Always wanted to take a more hands-on approach to enjoying backyard wildlife, or wanted to pick the brain of our area’s top birders?
You can do both at the Wichita Audubon Society’s Backyard Bird Workshop on Feb. 21, from 10 a.m.-2 p.m. at the Great Plains Nature Center. The event is designed to benefit youths and adults.
Pete Janzen, Audubon member, said materials, tools and experts will be there to help young people construct bird houses. Experts will be on-hand to explain how to get the most from backyard birding, covering feeding, watering and gardening for better birds. The event is free.
For more information, call Patty Marlett at 316-942-2164.
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Hunters need to remember that this weekend is the end for the major 2014-15 seasons, when all goose seasons end. The special conservation order snow goose season will open on Monday, and with it more liberalized limits and legal equipment. There seems to be quite a few geese around, especially a lot of cacklers and other small Canadas. A friend and four others shot easy limits of six Canadas and two whitefronts per man Sunday morning.
Also remember there have been some changes in the spring turkeys season framework, beginning this year. This spring the youth/disabled season begins April l, the archery season April 6 and the regular season April 15. That’s a week later than in past years for the regular season, which used to begin the second Saturday of the month. The archery and regular season opening days were moved back to give youth hunters a weekend to themselves.
No word yet on who poached the bald eagle below the dam of Marion Reservoir last week. The bird was killed in the wide-open. Mature, it could not have been mistaken for anything else. Then again, no kind of eagle or hawk resembles anything that can be legally killed.
Sorry, I have little to report about fishing or birding of special interest.
Go to Kansas.com/outdoors to see a feature on the ninth annual Tonganoxie Squirrel Scramble. This year the event on Saturday hosted 99 two-person hunting teams from Kansas and Missouri. Organizers hold the event to provide something for hunters to do between deer and spring turkey season, and to raise money for several civic projects. The story will also be on Sunday’s Outdoors page in The Eagle.
Further down the road, I’m hoping to write about a new facility that’s planned for eastern Kansas, one that could help several threatened and endangered species make comebacks in Kansas. It’s construction isn’t costing the state a dime, either.
I’m also starting to take a close look at the threat of tick-borne diseases in Kansas. From the many people I’ve talked with, such illnesses may be more prevalent than most people realize. They’re also more physically serious. Some people take several months to fully recover. Some carry symptoms and problems for years. For some it’s been fatal.
It was good to get up to our farm, southwest of Tonganoxie, for a half-day ahead of covering the Squirrel Scramble. I got a chance to spread some clover seed over about two or three acres of food plots. One already has clover pretty well established. The other had radishes and turnips that really didn’t do well last fall. Ideally the freezing and thawing of the ground will work the clover seed down deep enough to begin germination. It’s worked pretty well for me at least half of the time I’ve tried it. I’ll be doing the same sometime soon with several plots I manage near El Dorado. I’ll also be spreading seed along some trails we drive through the property, trying to get a little clover coming up here and there.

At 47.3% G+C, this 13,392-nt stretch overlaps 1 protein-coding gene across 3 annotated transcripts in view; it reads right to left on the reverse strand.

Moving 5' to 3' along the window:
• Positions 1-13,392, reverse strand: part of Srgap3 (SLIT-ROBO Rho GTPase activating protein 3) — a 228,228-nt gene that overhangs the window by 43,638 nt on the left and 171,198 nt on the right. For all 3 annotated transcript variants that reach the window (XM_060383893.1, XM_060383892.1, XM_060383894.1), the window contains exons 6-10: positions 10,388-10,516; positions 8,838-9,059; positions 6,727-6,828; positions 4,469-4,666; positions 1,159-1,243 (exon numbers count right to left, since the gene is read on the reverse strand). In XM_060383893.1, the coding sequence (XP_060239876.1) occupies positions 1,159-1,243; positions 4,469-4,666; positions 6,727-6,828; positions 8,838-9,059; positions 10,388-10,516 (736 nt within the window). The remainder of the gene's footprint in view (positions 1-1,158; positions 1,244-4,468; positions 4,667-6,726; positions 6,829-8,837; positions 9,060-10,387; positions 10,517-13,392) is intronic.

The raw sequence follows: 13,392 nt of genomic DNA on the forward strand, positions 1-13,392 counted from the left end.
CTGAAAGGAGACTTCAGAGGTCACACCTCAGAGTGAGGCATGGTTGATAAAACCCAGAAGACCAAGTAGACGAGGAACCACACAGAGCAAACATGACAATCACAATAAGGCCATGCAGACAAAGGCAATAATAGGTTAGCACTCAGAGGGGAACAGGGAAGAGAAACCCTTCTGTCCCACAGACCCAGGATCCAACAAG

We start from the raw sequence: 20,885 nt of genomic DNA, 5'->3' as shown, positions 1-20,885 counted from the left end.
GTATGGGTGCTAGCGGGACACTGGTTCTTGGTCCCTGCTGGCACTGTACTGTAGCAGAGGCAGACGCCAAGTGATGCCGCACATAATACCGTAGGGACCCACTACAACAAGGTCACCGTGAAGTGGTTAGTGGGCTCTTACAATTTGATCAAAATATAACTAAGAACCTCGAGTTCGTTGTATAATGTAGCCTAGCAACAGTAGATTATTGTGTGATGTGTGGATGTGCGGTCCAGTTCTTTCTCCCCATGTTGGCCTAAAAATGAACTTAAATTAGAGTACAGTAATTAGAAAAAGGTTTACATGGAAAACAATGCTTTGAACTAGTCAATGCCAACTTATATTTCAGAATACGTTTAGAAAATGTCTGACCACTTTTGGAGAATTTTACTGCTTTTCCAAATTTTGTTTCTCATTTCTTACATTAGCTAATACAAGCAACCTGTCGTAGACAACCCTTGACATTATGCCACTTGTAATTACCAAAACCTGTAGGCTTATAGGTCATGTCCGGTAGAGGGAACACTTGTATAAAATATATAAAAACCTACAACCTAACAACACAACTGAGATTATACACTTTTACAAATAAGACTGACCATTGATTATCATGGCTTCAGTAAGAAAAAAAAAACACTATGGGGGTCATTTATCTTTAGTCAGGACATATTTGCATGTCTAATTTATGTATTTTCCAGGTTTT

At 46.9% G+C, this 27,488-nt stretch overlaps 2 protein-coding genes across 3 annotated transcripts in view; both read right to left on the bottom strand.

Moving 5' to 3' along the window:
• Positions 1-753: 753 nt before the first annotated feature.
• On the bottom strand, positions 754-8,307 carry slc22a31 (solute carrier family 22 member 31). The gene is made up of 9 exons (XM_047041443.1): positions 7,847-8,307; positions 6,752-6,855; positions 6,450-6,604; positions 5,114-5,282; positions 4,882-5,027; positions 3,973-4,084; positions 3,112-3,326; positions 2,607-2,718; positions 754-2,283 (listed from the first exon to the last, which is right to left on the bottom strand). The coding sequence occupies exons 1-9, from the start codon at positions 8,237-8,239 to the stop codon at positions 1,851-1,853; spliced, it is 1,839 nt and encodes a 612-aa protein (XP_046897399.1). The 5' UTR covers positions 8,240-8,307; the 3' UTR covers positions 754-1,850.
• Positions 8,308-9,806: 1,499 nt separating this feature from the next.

As well as a good food for deer, clover also can hold a lot of bugs that will help young quail and turkeys make it through the summer. Speaking of quail, I’m still finding coveys in places I hadn’t seen them in several years. Tuesday evening my friend, Jake, walked right into the middle of a covey that scared the dickens out of him. Well, maybe startled is a better word because he was smiling through the entire event.
Jake and I saw another sign that spring is just around the corner. The number of great blue herons has increased along the Walnut River and Bird Creek near El Dorado. Some of the birds have been landing in some huge sycamores where the birds have had a rookery for many years, too. I can’t see where they’re adding to the nests, but they’re at least jockeying for the best nesting locations. I’ve heard several people report seeing great horned owls nesting now, too.
I took a recent morning to take Hank, my old Lab, on his last hunt. We went to a pond near Newton for geese. Unfortunately a heavy fog settled in, which isn’t good for goose hunting because they don’t seem to be moving as well. We had lots of ducks in, though the season is closed. I enjoyed watching them. I don’t think Hank has the eyesight to have seen them in the gloom, 20 to 40 yards away. I had mallards, gadwalls, widgeons and canvasbacks decoy into my goose spread. The drake canvasbacks were stunning to see.
Every few minutes I got up so Hank could walk around, and not get stiff. Unfortunately that wore him out. I got one goose, a small cackler. Hank didn’t see it fall, but he heard the shot so knew something was up. I walked him about 15 yards downwind of the bird and he picked up the scent and carried it back to the blind. After I had my decoys and layout blind loaded, he carried it to the truck, just like he has on hundreds of other hunts with birds we’ve gotten.
He’s now officially retired, and relegated to whatever he wants to do in the house and backyard. The old dog still falls a lot, but always pulls himself back up and has his tail wagging. As long as he’s happy, Kathy and I are happy for him.